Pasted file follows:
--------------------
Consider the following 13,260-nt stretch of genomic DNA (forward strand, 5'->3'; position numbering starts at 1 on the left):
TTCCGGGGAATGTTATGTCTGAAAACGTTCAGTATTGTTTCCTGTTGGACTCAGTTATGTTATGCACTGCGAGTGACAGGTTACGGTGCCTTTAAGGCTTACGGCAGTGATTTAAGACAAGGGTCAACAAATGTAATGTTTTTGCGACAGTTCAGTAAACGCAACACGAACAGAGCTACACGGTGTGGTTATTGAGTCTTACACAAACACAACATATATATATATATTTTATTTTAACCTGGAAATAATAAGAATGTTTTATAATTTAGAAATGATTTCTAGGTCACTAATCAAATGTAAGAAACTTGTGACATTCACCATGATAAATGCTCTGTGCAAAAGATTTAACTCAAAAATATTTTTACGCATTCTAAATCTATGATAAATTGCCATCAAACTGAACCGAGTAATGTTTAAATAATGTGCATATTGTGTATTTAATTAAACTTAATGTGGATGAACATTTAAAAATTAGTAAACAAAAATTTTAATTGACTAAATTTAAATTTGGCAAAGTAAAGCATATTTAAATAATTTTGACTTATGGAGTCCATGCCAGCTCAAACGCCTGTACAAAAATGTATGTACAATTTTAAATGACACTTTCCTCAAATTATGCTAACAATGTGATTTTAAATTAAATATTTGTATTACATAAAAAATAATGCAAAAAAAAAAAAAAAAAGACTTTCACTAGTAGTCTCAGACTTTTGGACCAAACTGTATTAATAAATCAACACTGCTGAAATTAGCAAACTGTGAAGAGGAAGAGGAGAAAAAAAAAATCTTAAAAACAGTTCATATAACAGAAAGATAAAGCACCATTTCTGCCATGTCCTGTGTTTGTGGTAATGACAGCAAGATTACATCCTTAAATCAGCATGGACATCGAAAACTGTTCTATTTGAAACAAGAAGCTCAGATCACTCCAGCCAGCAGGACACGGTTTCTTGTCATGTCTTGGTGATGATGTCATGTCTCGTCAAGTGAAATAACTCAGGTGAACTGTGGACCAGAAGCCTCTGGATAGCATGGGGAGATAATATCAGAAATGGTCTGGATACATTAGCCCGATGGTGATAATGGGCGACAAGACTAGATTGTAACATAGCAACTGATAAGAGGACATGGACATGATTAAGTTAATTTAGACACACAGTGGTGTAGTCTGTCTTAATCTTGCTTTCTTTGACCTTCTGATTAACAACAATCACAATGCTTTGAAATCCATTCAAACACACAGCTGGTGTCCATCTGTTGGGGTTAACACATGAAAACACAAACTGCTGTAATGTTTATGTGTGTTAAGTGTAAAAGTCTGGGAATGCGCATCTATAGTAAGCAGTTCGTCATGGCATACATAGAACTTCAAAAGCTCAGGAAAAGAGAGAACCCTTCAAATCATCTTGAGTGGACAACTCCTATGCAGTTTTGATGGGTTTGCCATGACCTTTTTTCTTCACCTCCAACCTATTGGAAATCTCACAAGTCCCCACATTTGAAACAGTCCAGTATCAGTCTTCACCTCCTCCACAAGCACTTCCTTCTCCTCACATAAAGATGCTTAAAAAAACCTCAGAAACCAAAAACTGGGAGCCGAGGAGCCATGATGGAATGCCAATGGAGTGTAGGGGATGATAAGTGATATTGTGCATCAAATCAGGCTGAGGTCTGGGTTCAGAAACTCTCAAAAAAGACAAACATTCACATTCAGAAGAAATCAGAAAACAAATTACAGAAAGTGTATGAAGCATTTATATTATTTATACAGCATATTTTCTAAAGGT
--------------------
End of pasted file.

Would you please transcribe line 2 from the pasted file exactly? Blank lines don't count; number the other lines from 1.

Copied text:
TTCCGGGGAATGTTATGTCTGAAAACGTTCAGTATTGTTTCCTGTTGGACTCAGTTATGTTATGCACTGCGAGTGACAGGTTACGGTGCCTTTAAGGCTTACGGCAGTGATTTAAGACAAGGGTCAACAAATGTAATGTTTTTGCGACAGTTCAGTAAACGCAACACGAACAGAGCTACACGGTGTGGTTATTGAGTCTTACACAAACACAACATATATATATATATTTTATTTTAACCTGGAAATAATAAGAATGTTTTATAATTTAGAAATGATTTCTAGGTCACTAATCAAATGTAAGAAACTTGTGACATTCACCATGATAAATGCTCTGTGCAAAAGATTTAACTCAAAAATATTTTTACGCATTCTAAATCTATGATAAATTGCCATCAAACTGAACCGAGTAATGTTTAAATAATGTGCATATTGTGTATTTAATTAAACTTAATGTGGATGAACATTTAAAAATTAGTAAACAAAAATTTTAATTGACTAAATTTAAATTTGGCAAAGTAAAGCATATTTAAATAATTTTGACTTATGGAGTCCATGCCAGCTCAAACGCCTGTACAAAAATGTATGTACAATTTTAAATGACACTTTCCTCAAATTATGCTAACAATGTGATTTTAAATTAAATATTTGTATTACATAAAAAATAATGCAAAAAAAAAAAAAAAAAGACTTTCACTAGTAGTCTCAGACTTTTGGACCAAACTGTATTAATAAATCAACACTGCTGAAATTAGCAAACTGTGAAGAGGAAGAGGAGAAAAAAAAAATCTTAAAAACAGTTCATATAACAGAAAGATAAAGCACCATTTCTGCCATGTCCTGTGTTTGTGGTAATGACAGCAAGATTACATCCTTAAATCAGCATGGACATCGAAAACTGTTCTATTTGAAACAAGAAGCTCAGATCACTCCAGCCAGCAGGACACGGTTTCTTGTCATGTCTTGGTGATGATGTCATGTCTCGTCAAGTGAAATAACTCAGGTGAACTGTGGACCAGAAGCCTCTGGATAGCATGGGGAGATAATATCAGAAATGGTCTGGATACATTAGCCCGATGGTGATAATGGGCGACAAGACTAGATTGTAACATAGCAACTGATAAGAGGACATGGACATGATTAAGTTAATTTAGACACACAGTGGTGTAGTCTGTCTTAATCTTGCTTTCTTTGACCTTCTGATTAACAACAATCACAATGCTTTGAAATCCATTCAAACACACAGCTGGTGTCCATCTGTTGGGGTTAACACATGAAAACACAAACTGCTGTAATGTTTATGTGTGTTAAGTGTAAAAGTCTGGGAATGCGCATCTATAGTAAGCAGTTCGTCATGGCATACATAGAACTTCAAAAGCTCAGGAAAAGAGAGAACCCTTCAAATCATCTTGAGTGGACAACTCCTATGCAGTTTTGATGGGTTTGCCATGACCTTTTTTCTTCACCTCCAACCTATTGGAAATCTCACAAGTCCCCACATTTGAAACAGTCCAGTATCAGTCTTCACCTCCTCCACAAGCACTTCCTTCTCCTCACATAAAGATGCTTAAAAAAACCTCAGAAACCAAAAACTGGGAGCCGAGGAGCCATGATGGAATGCCAATGGAGTGTAGGGGATGATAAGTGATATTGTGCATCAAATCAGGCTGAGGTCTGGGTTCAGAAACTCTCAAAAAAGACAAACATTCACATTCAGAAGAAATCAGAAAACAAATTACAGAAAGTGTATGAAGCATTTATATTATTTATACAGCATATTTTCTAAAGGT